Today, some people only want one kind of thought to animate our political thought. Many poets have written of India as a beautiful garden but today it seems that some people only want one kind of flower to be visible in this garden of ours. However, the beauty of gardens comes from the variety of plants and flowers and their unique colours. Put another way, one wonders what kind of painting a person would create if we only gave them one colour? Indeed, one wonders whether any person’s mother ever told them how to express their love for her? Every child loves their mother in their own unique way and it is the love that matters, not how it is expressed. Similarly, people of different communities, regions and languages love their country in distinct ways. We have to understand that economic development will not be possible until we take along people from every caste, every class and every faith. After all, unless there is social stability, how can there be economic stability and growth?
The importance of development to economic growth is crucial. However, it is only possible when people are not worried about their basic security, education and health. Every day, the economy is being discussed on the television and statistics are marshaled to show how India is moving towards prosperity. But to know the truth we must listen to the farmer’s pain, pay heed to the labourer’s cry and ask the poor person about what development they feel has been done for them. We must ask the middle classes how they are coping with huge price rise. We must inspect the registers of small traders and vendors and see what their statistics tell us. Development is in India’s DNA but this DNA is being tampered with just like the seeds of our farmers have been tampered with and modified. The effects of this on the environment and, indeed, on society are there for all to see.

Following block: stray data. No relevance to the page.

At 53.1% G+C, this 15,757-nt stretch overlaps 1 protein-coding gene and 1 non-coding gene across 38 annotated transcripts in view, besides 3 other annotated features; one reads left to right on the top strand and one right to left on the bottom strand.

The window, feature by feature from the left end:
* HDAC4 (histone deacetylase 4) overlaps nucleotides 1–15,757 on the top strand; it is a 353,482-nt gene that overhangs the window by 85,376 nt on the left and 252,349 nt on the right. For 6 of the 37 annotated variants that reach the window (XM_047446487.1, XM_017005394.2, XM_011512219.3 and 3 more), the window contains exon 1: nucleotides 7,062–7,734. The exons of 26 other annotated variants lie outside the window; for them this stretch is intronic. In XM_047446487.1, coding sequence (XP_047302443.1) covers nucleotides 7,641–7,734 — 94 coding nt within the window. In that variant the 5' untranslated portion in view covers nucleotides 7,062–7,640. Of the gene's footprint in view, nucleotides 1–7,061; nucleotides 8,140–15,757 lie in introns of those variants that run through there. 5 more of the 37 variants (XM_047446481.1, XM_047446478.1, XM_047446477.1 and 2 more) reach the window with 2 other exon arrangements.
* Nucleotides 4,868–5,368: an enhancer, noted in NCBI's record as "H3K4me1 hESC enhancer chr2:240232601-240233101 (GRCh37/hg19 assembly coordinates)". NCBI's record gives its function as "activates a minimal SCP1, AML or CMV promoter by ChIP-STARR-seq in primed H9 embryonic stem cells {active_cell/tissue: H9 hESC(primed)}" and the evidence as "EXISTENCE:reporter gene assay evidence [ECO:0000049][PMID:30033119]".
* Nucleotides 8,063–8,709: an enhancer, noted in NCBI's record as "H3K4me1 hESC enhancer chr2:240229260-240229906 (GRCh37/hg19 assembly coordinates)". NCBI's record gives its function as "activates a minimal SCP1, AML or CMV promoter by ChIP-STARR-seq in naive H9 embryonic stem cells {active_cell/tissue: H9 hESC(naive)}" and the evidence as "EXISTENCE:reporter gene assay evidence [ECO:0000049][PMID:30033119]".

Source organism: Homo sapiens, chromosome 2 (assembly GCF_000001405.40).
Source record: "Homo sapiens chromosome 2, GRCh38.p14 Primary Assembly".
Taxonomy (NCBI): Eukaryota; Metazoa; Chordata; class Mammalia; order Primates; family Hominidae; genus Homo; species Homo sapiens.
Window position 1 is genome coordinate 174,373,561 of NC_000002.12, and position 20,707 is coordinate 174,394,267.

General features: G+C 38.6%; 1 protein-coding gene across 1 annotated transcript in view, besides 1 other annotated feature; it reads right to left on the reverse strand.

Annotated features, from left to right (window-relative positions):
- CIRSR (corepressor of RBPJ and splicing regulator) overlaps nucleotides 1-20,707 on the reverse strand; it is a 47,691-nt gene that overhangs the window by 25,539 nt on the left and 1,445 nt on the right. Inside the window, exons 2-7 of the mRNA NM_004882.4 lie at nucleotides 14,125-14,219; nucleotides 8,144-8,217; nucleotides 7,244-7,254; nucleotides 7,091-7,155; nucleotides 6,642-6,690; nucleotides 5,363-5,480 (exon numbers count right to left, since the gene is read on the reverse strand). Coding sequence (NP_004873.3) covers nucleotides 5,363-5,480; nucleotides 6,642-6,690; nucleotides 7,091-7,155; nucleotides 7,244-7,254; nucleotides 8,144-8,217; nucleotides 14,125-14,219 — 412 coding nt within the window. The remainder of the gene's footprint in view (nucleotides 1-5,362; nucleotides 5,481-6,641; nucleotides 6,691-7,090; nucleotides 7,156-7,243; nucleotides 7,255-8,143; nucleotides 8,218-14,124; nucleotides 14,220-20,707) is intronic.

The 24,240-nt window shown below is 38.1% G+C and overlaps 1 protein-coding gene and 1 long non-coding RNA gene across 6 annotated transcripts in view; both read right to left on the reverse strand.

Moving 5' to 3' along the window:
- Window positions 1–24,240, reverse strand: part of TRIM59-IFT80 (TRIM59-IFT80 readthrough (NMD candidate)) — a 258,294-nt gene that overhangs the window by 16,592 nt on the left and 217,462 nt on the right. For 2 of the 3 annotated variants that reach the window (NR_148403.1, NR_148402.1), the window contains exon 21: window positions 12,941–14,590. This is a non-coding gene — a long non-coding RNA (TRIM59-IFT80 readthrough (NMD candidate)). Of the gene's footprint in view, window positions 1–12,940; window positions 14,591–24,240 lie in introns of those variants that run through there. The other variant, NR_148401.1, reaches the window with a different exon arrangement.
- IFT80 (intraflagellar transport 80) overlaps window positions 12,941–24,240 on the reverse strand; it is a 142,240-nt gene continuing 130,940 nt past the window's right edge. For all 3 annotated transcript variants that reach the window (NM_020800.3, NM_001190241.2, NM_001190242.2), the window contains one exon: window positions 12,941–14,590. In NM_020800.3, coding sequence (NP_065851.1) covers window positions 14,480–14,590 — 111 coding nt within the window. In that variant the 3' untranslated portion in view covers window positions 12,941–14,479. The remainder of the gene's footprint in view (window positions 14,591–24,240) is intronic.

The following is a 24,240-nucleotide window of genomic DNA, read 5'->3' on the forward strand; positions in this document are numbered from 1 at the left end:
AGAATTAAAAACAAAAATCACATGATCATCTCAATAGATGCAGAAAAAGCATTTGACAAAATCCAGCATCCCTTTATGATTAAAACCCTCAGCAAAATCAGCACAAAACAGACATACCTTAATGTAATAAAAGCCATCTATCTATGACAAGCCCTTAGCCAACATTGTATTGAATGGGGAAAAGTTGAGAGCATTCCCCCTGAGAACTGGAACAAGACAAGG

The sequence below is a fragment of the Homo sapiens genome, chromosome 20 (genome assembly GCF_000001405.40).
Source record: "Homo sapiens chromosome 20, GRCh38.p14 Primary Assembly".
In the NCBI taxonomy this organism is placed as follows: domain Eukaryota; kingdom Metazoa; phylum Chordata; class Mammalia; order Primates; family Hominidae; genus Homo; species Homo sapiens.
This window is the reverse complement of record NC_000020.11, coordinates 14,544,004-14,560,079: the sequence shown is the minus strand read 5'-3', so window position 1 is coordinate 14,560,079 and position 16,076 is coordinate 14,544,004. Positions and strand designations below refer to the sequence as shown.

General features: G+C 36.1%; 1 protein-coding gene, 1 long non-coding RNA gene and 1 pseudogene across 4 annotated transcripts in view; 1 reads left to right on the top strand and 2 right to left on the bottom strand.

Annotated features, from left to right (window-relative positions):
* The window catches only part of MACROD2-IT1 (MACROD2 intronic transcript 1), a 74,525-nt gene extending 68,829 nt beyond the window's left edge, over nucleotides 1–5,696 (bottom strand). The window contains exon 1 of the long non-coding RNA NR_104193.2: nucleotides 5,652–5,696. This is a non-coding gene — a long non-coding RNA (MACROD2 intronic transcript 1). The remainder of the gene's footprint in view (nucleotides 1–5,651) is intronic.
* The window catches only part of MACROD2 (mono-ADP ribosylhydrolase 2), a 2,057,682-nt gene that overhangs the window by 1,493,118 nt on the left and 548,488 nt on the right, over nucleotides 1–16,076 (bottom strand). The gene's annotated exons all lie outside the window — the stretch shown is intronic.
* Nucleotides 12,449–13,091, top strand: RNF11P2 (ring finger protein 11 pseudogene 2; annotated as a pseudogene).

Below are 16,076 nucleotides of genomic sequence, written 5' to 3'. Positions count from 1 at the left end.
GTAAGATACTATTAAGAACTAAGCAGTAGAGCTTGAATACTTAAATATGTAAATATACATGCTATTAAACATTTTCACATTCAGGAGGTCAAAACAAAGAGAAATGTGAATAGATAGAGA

By 2020, India will be the youngest country in the world. But what kind of future will our young people have in a country where farmers are committing suicide? What guarantee is there that they will inherit a secure and prosperous country? By 2019, there will be more than 1.75 crore first-time voters and their future prospects need our complete focus. The lack of jobs is leading to insecurity among the youth. However, instead of tackling problems, misinformation and hate is being spread so that it distracts people from real issues and concerns.
Today, the rural poor sell whatever little land they have to avail of private healthcare. Government hospitals are not being able to provide the services they need. People are leaving villages for the cities and the pressure on cities is increasing. Seventy per cent of our population lives in rural India. We must remember that agriculture is India’s soul. Indeed, the dreams of smart cities will be incomplete without smart villages.
At such a juncture, the salience of samajwad (socialism) becomes even more important because it is not just a political affiliation but a state of mind. The strength and future of the country lies in economic equality, social justice and unity. This is the dream that Ambedkar and Lohia had when they wrote letters to each other in 1956 vowing to work together. Sadly, Ambedkar died in December 1956 but I feel that today we have the opportunity to fulfill their dream. A return to these values across the world will help us tackle global issues, such as the environment, which are no longer local or national problems.
All citizens of India must come together to sustain each others’ hope for a more prosperous and secure future. We must take a vow that, of course, we will spread happiness, but we will also not forget to bear the burden of others and march shoulder-to-shoulder with every Indian.